01 Dec The Top 3 Rules of Real Estate
The Top 3 Rules of Real Estate
The top 3 rules of real estate held true years before I got my realtors license and still ring true today!
Those 3 rules are:
and by now you can guess the 3rd ….that’s right,
When working with my clients, it’s always my humble advice for them to buy the best location their dollars can afford. Unless you’re a professional flipper, real estate is a long game. When analyzing the prices of properties over longer time spans of five, ten, fifteen years, etc., real estate prices have only gone in one direction, and that’s up!
Real estate will generally appreciate over time no matter where area purchase but how much it appreciates varies greatly depending on the neighborhood. If we take Westmount for example, we can see by this graph by Andy Dodge & Associates, the level of home price appreciation from 2015 to 2020.
While the median for Quebec is $252,450 , which means that Westmount’s median price is $1,830,000 considerably better than the rest of the province. From our data, it appears that neighbourhood is number 243th when comparing neighbourhoods by the number of properties available to investors across the nation, putting it in the top 10.
In my humble opinion, if you’re looking to invest in property for your own use and enjoyment over many years, it’s all about the neighborhood. I would rather have less house in a better neighborhood than a bigger house in a not so great neighborhood. When you’re buying a home, you’re also buying into a neighborhood with all it’s features, demographics and amenities, such as transportation, proximity to schools, safety, local restaurants and shops etc.
And now for some recent market stats according to Royal Lepage’s Real Estate Report:
“Pandemic-shift: spike in savings diverted into housing driving national median home prices up 8.6%
- Delayed spring market extends through Q3 as pent up demand fuels prices and sales
- 97% of regions surveyed post price appreciation in third quarter despite economic shock of COVID-19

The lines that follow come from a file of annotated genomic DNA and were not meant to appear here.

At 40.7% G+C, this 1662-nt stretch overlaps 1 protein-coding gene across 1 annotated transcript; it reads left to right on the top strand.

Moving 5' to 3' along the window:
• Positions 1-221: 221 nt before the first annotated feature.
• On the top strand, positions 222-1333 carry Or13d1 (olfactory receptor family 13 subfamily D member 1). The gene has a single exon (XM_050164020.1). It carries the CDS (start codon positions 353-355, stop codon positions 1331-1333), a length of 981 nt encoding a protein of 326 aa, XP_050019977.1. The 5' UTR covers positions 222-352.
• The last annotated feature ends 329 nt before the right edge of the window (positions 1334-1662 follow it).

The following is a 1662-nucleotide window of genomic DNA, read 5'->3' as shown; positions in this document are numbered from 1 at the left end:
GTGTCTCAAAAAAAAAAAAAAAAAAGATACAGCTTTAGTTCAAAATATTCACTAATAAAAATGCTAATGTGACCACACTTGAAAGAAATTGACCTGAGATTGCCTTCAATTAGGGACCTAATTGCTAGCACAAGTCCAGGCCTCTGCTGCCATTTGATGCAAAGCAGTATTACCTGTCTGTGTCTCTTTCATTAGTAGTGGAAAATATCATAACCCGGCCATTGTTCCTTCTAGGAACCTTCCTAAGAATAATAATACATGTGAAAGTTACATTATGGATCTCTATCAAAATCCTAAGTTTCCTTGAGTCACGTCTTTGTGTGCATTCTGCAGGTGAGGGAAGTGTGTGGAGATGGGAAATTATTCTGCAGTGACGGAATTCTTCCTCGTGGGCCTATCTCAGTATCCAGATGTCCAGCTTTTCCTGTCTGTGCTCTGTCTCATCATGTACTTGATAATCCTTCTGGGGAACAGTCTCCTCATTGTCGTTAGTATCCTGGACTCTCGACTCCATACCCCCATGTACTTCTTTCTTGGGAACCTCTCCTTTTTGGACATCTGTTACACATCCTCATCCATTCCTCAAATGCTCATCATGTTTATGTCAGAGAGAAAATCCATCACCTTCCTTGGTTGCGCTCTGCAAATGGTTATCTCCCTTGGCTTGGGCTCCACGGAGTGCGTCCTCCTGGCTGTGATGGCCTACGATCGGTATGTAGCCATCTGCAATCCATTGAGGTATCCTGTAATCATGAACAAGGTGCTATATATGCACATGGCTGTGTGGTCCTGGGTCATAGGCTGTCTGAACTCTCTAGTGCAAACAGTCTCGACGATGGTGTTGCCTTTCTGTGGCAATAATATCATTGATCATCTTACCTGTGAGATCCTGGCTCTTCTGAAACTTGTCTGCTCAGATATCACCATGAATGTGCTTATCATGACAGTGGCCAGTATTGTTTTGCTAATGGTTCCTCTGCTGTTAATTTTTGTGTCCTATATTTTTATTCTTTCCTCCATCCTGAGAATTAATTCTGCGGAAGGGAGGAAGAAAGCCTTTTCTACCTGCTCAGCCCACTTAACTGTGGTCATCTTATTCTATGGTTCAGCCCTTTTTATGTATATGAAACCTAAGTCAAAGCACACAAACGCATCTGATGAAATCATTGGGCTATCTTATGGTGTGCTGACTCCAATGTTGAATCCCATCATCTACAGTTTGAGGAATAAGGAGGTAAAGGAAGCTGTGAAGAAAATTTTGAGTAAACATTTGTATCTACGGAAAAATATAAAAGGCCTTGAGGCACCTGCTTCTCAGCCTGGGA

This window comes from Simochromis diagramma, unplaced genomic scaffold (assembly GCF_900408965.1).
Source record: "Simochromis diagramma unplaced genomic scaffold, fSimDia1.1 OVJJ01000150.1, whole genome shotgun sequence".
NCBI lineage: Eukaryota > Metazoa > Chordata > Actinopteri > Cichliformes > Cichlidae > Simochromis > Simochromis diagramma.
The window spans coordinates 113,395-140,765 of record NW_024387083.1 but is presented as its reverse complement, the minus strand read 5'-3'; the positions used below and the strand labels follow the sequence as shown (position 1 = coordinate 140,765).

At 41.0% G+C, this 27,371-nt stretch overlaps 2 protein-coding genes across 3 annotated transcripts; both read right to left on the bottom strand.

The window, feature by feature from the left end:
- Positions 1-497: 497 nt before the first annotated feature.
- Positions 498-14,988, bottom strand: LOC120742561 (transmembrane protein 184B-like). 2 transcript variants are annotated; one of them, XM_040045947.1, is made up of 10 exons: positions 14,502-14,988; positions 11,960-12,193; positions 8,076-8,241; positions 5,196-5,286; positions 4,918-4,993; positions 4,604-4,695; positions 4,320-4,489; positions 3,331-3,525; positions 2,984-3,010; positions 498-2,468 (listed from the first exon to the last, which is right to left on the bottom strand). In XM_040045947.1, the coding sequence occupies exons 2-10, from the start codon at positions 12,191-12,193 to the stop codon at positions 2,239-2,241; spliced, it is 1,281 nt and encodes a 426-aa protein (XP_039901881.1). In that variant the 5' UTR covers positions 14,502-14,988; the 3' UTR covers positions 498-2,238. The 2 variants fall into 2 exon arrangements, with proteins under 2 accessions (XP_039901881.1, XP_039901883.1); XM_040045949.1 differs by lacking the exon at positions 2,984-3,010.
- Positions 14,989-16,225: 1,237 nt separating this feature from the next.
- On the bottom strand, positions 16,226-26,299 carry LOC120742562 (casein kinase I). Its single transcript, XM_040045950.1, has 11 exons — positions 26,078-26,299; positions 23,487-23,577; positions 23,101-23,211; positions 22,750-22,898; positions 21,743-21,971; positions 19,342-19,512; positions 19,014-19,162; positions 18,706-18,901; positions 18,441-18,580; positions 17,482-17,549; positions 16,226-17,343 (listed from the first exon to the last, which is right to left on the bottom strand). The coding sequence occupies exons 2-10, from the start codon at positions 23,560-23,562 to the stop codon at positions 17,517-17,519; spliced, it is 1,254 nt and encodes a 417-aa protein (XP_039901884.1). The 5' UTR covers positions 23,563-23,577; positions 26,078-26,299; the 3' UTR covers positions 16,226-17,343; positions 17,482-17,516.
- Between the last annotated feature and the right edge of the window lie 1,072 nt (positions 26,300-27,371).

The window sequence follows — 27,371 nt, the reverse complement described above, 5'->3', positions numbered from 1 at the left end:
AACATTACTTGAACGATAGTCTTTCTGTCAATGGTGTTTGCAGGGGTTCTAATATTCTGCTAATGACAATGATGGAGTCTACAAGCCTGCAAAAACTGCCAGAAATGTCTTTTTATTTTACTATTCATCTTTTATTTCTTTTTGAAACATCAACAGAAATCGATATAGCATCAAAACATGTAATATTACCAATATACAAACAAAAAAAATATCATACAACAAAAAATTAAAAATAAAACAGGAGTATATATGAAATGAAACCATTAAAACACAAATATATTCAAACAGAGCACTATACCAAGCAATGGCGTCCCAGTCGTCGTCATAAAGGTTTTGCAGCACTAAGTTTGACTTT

- Ontario and Quebec real estate markets dominate list of highest appreciating regions, with Windsor in the top spot at 17.0%
- The aggregate1 price of a home in Canada increased 8.6 per cent year-over-year to $692,964 in the third quarter, as high demand and low inventory continued to fuel a seller’s market.
- “Typical consumption patterns have been disrupted in 2020 as the pandemic has driven the household savings rate to levels not seen in decades,” said Phil Soper, president and CEO of Royal LePage. “Most Canadians have sharply reduced spending on discretionary goods and services involving a great deal of human interaction, and with mortgage rates at record lows, many have refocused on housing investments, be it renovations to accommodate work-from-home needs, a recreational property or a new property better suited for the times.”
- “In urban centres across Canada, housing inventory has failed to keep up with household formation. Chronic under-supply has created a robust pipeline of potential buyers that currently far outsizes the number of homeowners who may need to sell as a result of COVID-19 related job loss.”
- “The price of condominiums, the sector hardest hit by the pandemic, has risen 5.3 per cent nationally compared to last year. According to the national survey, 89.4 per cent of agents had to place at least two offers on behalf of their clients to purchase a home during the third quarter. Sixteen per cent had to place more than 5 offers. In Quebec, the proportion of agents that had to place more than 5 offers rose to 19.1 per cent, the highest in the country.”
- “Nationally, real estate markets in Ontario and Quebec posted the highest price appreciation. In Quebec, the fastest appreciating regions were in the Greater Montreal Area, where the aggregate price of a home rose 12.5 per cent year-over-year in the third quarter driven by gains made in Montreal Northshore (13.4%), Montreal East (12.3%) and Montreal Centre (12.2%).
- City of Montreal posts highest luxury house price appreciation across Canada rising 15.9% year-over-year
- Since the onset of the pandemic, the median price of a luxury house in the City of Montreal rose 15.9 per cent year-over-year to $1,975,000, while the median price of a luxury condominium decreased slightly by 1.5 per cent year-over-year to $1,254,000. The double digit price increase in the city’s luxury house segment was the largest gain of both property types across all regions surveyed.
According to the Royal Lepage report: “Home price gains realized this quarter are forecast to be sustained through December, While the pace of price growth is expected to slow considerably in the final weeks of this most unusual year, it is highly unlikely we will see housing values back up.”